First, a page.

Ginger Nuts of Horror
John Shupeck is a horror writer originally raised in...well, just about every area of Pittsburgh, PA and its outlying suburbs you could imagine: trailer parks, projects, downtown metropolitan area, in the country, in the gutter, in a palace made of chocolate...You get the picture.
At a diminutive 5'5 inches, Shupeck's first professional foray into story-telling was one of the most unlikely. At age 18, he began training to become a professional wrestler at the FNW Wrestling Academy in Plum, PA. After graduating, he went on to enjoy a very non-lucrative career in that, along with performing as a hip-hop artist under the alias “Whyt Bred” (No, I am not making that up). After getting bored with these ventures, he decided to try something he'd never done before: Write a novel. Somehow, some way, what came to be known as “Red Town Lost” was published by Dave Barnett of Necro Publications, and Shupeck hasn't looked back since, having written and published another novel, 12 Nights of Sorry, along with a henceforth unpublished book of short stories, and a new novel, currently in the works.
He is now currently enrolled in the Biblical Life Institute in Freeport, PA, pursuing a path to become a pastor in the Free Methodist Church.
Could you tell the readers a little bit about yourself?
I am a 26 year old horror novelist from near the Pittsburgh, PA region. Basically, I started loving horror from a very young age. I began to write my first attempt at a book around the age of 7, in which my father's house was the setting. There was this fire place in the living room with a creepy Mona Lisa-like painting hanging above. I decided to make this a secret entrance to a crypt beneath the house, where there were mummies, zombies, and many other incarnations of the undead lurking about. It received much critical acclaim from the most reputed critics of them all: my parents. (Although, I suspect at my wiser age now that they may have been exaggerating their compliments of my technical prowess just a bit...either that, or I was a self-made prodigy and genius. Vanity directs me to believe the latter, in the face of all facts and common sense.)
I am currently in seminary school to obtain my degree to be a pastor in the Free Methodist church. Due to this new found re-evaluation of my faith, future stories will be toned down a little bit in their harshness, but certainly not in tone and intention; honestly, I believe looking at things in this way will bring more substance and depth into the plot and characters, thus making the experience that much more terrifying and gripping. Time will tell, though.
Do you prefer the term Horror, Weird Fiction or Dark Fiction?
I would prefer the word horror over anything else. In a world where we strive to be politically correct in virtually every aspect and any single possible venture we pursue has a subgenre we bog it down into, I think it's much more effective to just stick with the basics and use the words that are most simple in delivering the message of what we are trying to do. In my case, I want to scare people, no matter what means I need to employ in order to do that (psychological, supernatural, metaphysical, etc). I'm a horror novelist, and I accept and actually welcome all the connotations and predetermined judgements that come along with the word “horror”.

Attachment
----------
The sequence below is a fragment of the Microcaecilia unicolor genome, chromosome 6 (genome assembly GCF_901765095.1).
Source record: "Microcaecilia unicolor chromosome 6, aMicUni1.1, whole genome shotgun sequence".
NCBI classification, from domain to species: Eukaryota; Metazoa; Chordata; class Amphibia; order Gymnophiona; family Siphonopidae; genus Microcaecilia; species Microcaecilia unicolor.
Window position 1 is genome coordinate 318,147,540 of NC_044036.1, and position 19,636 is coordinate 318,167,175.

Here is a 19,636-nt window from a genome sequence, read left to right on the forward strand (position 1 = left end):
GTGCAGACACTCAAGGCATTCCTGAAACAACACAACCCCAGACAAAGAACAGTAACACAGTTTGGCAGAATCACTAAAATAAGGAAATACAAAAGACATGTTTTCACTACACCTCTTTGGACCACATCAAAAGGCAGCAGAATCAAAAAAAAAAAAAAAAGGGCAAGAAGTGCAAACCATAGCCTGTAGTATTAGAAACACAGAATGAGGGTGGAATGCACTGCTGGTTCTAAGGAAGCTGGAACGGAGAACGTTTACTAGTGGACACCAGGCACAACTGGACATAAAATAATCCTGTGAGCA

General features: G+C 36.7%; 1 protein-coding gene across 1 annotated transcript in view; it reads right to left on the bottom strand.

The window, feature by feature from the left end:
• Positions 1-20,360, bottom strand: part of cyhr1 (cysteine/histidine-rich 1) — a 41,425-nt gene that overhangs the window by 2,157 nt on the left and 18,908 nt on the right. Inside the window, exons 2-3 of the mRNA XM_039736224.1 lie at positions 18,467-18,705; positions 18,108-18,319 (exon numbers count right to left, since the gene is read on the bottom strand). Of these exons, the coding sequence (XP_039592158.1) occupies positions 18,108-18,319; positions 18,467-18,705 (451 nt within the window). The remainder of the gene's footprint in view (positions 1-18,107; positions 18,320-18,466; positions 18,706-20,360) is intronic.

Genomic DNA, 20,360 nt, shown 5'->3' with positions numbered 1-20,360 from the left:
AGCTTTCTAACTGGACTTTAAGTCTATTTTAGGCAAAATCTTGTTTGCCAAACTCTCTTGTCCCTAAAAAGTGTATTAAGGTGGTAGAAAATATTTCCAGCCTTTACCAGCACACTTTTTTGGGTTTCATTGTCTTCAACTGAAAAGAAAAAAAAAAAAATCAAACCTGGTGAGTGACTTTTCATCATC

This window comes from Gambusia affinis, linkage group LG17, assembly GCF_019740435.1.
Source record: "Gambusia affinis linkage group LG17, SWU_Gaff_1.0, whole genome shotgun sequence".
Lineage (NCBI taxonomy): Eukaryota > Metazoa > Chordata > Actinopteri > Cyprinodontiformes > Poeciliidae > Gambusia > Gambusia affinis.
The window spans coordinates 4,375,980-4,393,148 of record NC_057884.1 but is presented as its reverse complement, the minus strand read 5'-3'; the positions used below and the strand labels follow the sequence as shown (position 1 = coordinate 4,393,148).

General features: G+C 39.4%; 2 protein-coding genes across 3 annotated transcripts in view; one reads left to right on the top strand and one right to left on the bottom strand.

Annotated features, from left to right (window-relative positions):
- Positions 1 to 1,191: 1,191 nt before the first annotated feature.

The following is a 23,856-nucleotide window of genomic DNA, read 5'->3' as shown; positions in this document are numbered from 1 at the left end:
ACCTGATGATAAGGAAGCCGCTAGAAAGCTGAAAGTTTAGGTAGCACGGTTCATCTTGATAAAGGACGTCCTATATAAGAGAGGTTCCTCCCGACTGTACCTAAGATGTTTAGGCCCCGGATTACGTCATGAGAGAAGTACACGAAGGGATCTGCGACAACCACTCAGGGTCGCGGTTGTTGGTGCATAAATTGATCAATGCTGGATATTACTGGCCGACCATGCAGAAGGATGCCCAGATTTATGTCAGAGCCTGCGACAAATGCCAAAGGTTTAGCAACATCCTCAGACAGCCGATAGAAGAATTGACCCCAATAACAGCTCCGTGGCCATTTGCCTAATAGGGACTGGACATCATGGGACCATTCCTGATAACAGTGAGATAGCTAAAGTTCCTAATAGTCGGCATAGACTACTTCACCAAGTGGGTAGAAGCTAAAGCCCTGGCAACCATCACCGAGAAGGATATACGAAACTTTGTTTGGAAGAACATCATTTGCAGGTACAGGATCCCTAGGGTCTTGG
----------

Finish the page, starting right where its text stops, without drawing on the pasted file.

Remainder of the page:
Who are some of your favourite authors?
I am a huge, huge fan of Clive Barker, first and foremost. The thing that makes me excited about reading his work is simply this: He is completely different from me in the way I want my work to come across and affect people. Sticking to your own kind of “style” and being complacent in like-mindedness is dangerously close to delving into drudgery, in my opinion, and so therefore I want the fiction I read to be something that will always catch me completely by surprise so I can maintain excitement and anticipation throughout the work. Other authors that I enjoy are the usual suspects: Stephen King, Bram Stoker, Robert Bloch, Edgar Allan Poe, C.S. Louis, Dean Koontz, and probably a million more.
But Barker for sure can definitely throw me for a loop, which is what I prefer.
What was the last great book you read, and what was the last book that disappointed you?
Currently, I am in the middle of reading C.S. Lewis' Screwtape Letters, which so far has completely changed my way of thinking as far as what the human mind can perceive when it comes to sin and the internal (or in this case, external) forces that cause us to go against our conscience's better judgement.
Most disappointing book was probably Stephen King's Wind Through the Keyhole, the “8th” volume in the Dark Tower series. I know the guy probably isn't writing these just for the sake of cashing in, but through every page I went through, one word flashed in my mind like an obnoxious Las Vegas sign: FILLER, FILLER, FILLER!
How would you describe your writing style?
I am a 9th grade drop-out with a somewhat decent affinity for learning and picking up on things literature related. When I write my stories, I try not to veer too far off from making sure it is understandable to everyone who reads it, at least on a technical level. In an age where it is commonly accepted to spell “Your” as “ur,” and emoticons have replaced most adjectives for describing how we feel at any given time, I believe the best way to reach today's current generation and keep them interested is to keep it simple. Of course, I've been accused of going a little crazy with my punctuation. Also, I could probably write a book all on my own about how TO write sentences that will run-on till eternity, so I'm sure I sometimes fall short of my own goal.
Are there any reviews of your work, positive or negative that have stayed with you?
The best thing I've heard came from a word of mouth review from a buddy's wife who decided to read Red Town Lost:
“I have never felt so uncomfortable the whole entire time I was reading something.” (She finished it and loved it, by the way.)